Rise and Shine: Feb. 26, 2020

Good morning, CivMixers. It’s Ash Wednesday, which marks 40 days before Easter and the beginning of Lent.

According to the Catholic law of abstinence, Catholics aged 14 and older must refrain from meat today and also on on Fridays during this period.

It’s traditional to have repentance ashes placed on your forehead, (if you’re observing), to either the words “Repent, and believe in the Gospel” or the dictum “Remember that you are dust, and to dust you shall return.” Usually, the ashes are not washed off until bedtime.

(But there’s rain in the forecast today, along with temperatures in the low 40s, according to The Weather Channel, so it might be a little tougher to preserve your ashes all day long if you’re planning on being outside for any length of time).

Did you know that there’s no actual mention of Ash Wednesday in the Bible? There is, however, a tradition of donning ashes as a sign of penitence that predates Jesus.

The Man in Black (AKA the iconic singer Johnny Cash) was born on this day in 1932. He’s one of the best-selling music artists of all time, having sold more than 90 million records worldwide, and is known for signature songs like “I Walk the Line,” “Ring of Fire,” “Get Rhythm,” and (of course), “Man in Black.”

In 1997, Cash was diagnosed with the neurodegenerative disease Shy–Drager syndrome, a form of multiple system atrophy. He lost his wife, June Carter Cash, in May 2003, but continued to record, completing 60 more songs in the last four months of his life. He died in October 2003 after suffering complications from diabetes.

Also born today in 1829 was Levi Strauss, who created the world’s first pair of denim blue jeans. (He died in 1902). Also, John Kellogg, the nutritionist and doctor who created cornflakes, was born in 1852 on this day, and died in 1943.

Birthdays of note for those notable individuals lucky enough to still be around: Singer Michael Bolton (67), Turkish President Recep Tayyip Erdogan (66), and singer Erykah Badu (born Erica Abi Wright – 49).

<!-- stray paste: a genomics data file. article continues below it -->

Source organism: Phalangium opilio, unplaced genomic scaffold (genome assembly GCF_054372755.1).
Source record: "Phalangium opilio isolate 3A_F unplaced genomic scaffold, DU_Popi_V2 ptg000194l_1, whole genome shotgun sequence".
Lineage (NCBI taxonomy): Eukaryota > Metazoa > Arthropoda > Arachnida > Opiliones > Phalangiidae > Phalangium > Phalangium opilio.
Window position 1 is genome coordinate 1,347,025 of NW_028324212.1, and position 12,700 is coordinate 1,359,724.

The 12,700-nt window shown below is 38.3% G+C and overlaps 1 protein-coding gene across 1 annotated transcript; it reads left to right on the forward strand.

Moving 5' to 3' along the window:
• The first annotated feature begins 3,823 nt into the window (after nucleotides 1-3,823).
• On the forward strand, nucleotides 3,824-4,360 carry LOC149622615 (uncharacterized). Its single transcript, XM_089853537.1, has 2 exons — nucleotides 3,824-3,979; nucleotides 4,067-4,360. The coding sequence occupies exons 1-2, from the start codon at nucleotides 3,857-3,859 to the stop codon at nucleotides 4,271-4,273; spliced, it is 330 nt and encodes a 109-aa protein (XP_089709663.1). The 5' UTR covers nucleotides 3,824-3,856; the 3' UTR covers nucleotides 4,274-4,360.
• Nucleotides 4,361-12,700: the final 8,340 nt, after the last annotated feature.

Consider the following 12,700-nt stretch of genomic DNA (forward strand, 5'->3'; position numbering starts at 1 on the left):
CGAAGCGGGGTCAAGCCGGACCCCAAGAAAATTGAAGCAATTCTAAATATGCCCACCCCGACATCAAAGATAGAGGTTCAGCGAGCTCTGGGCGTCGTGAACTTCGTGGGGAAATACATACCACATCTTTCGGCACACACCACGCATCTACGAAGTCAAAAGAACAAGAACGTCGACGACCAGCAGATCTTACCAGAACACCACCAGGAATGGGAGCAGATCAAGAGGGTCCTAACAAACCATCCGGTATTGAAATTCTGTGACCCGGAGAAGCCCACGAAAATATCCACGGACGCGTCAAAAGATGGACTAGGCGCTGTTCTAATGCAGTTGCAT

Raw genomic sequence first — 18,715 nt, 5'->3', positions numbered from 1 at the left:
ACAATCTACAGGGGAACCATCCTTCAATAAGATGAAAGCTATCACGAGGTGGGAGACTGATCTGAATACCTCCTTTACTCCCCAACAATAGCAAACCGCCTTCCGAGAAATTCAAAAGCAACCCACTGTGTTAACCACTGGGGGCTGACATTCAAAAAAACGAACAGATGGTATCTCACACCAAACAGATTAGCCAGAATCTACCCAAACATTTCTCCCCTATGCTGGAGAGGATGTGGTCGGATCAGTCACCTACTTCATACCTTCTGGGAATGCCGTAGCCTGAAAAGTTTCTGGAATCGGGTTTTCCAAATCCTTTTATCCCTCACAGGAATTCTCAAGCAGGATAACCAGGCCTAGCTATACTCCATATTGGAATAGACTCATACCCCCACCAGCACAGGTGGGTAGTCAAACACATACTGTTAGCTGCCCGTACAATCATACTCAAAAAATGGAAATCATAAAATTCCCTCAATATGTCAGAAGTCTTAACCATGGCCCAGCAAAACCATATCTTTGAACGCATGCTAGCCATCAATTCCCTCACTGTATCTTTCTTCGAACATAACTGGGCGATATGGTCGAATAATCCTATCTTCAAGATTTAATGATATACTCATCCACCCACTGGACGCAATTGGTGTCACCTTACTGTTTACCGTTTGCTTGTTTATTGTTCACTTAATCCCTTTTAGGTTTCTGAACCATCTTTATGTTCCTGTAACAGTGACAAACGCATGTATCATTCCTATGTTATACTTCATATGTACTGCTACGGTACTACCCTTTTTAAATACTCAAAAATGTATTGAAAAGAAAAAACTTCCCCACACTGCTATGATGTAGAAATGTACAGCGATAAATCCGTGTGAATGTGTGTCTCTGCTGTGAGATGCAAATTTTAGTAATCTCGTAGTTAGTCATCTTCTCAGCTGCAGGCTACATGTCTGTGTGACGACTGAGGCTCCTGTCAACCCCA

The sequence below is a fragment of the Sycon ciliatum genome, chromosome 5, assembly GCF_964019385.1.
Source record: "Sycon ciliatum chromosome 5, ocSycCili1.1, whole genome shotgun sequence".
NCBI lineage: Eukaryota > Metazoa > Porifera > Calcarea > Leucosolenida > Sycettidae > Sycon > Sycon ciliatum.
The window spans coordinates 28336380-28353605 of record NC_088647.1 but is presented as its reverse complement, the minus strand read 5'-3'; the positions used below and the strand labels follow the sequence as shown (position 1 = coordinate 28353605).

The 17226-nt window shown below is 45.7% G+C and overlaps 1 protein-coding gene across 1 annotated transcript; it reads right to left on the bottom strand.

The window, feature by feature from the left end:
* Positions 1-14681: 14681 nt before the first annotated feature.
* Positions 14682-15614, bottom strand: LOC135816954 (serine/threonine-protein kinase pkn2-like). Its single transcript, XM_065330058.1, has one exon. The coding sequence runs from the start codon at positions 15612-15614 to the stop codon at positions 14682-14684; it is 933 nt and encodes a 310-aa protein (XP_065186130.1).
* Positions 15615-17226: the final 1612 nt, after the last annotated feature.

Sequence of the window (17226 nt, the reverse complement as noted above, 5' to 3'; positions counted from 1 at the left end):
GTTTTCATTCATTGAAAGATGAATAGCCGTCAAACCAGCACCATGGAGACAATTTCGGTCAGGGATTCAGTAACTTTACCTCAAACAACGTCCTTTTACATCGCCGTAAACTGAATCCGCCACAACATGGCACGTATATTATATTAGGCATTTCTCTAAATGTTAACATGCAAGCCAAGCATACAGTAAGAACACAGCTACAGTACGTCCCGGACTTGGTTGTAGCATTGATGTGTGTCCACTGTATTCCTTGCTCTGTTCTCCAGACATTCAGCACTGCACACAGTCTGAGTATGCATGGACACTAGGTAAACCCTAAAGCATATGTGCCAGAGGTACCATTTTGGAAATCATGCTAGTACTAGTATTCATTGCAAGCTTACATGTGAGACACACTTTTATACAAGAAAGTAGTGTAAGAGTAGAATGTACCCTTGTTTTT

In the news…

Former Vice President Joe Biden gave his White House bid a boost last night by turning in his strongest debate performance to date in South Carolina last night, though things rapidly devolved into a free-for-all showdown that underscored the increasingly urgent positions of several of the candidates.

The Democrats delivered a barrage of criticism against their party’s emerging front-runner, Vermont Sen. Bernie Sanders, casting him as a divisive figure with unrealistic ideas, and continued to batter Mike Bloomberg for his extreme wealth, his record on policing and his alleged behavior toward women.

Bloomberg had a different plan for his second debate: buy it. A 60-second ad for the billionaire media mogul’s campaign played during the first and second commercial breaks of the CBS Democratic presidential debate last night — drawing the ire of pundits on Twitter.

Rep. Alexandria Ocasio-Cortez slammed Bloomberg’s campaign, suggesting the billionaire’s time as mayor of New York City suggests he could be even worse than President Donald Trump if elected.

In a cringeworthy slip of the tongue, Bloomberg at the debate almost said that he “bought” 21 congressional Democrats their seats in the 2018 mid-term elections.

The Trump campaign deemed the Democrats a “hot mess” after the seven candidates hoping to take on the president in November duked it out in another contentious display.

South Korea today reported 115 new cases of the new coronavirus, bringing the total to 1,261 from 1,146. It is the largest outbreak outside of China. And an American soldier in South Korea tested positive for the virus, the U.S. military said.

San Francisco declared a “state of emergency” over the coronavirus — despite not having any confirmed cases in the city.

Trump is asking Congress for $2.5 billion to prepare for the potential spread of the coronavirus nationwide, despite also stating that the United States has everything under control.

Syracuse University is suspending its study abroad program in Florence, Italy due to the coronavirus and bring 342 students home to the U.S.

As New York works to ban the sale of flavored e-cigarettes, more advocates are calling on the state to go one step further and ban all flavored tobacco products on the market, including menthol cigarettes. (This is a step only one other state – Massachusetts – has taken).

The Trump administration has unexpectedly halted a project to protect the New York City region from flooding during dangerous storms — a decision that came six weeks after the president took to Twitter to ridicule the study’s most expensive proposal, a giant sea wall that could have cost billions of dollars.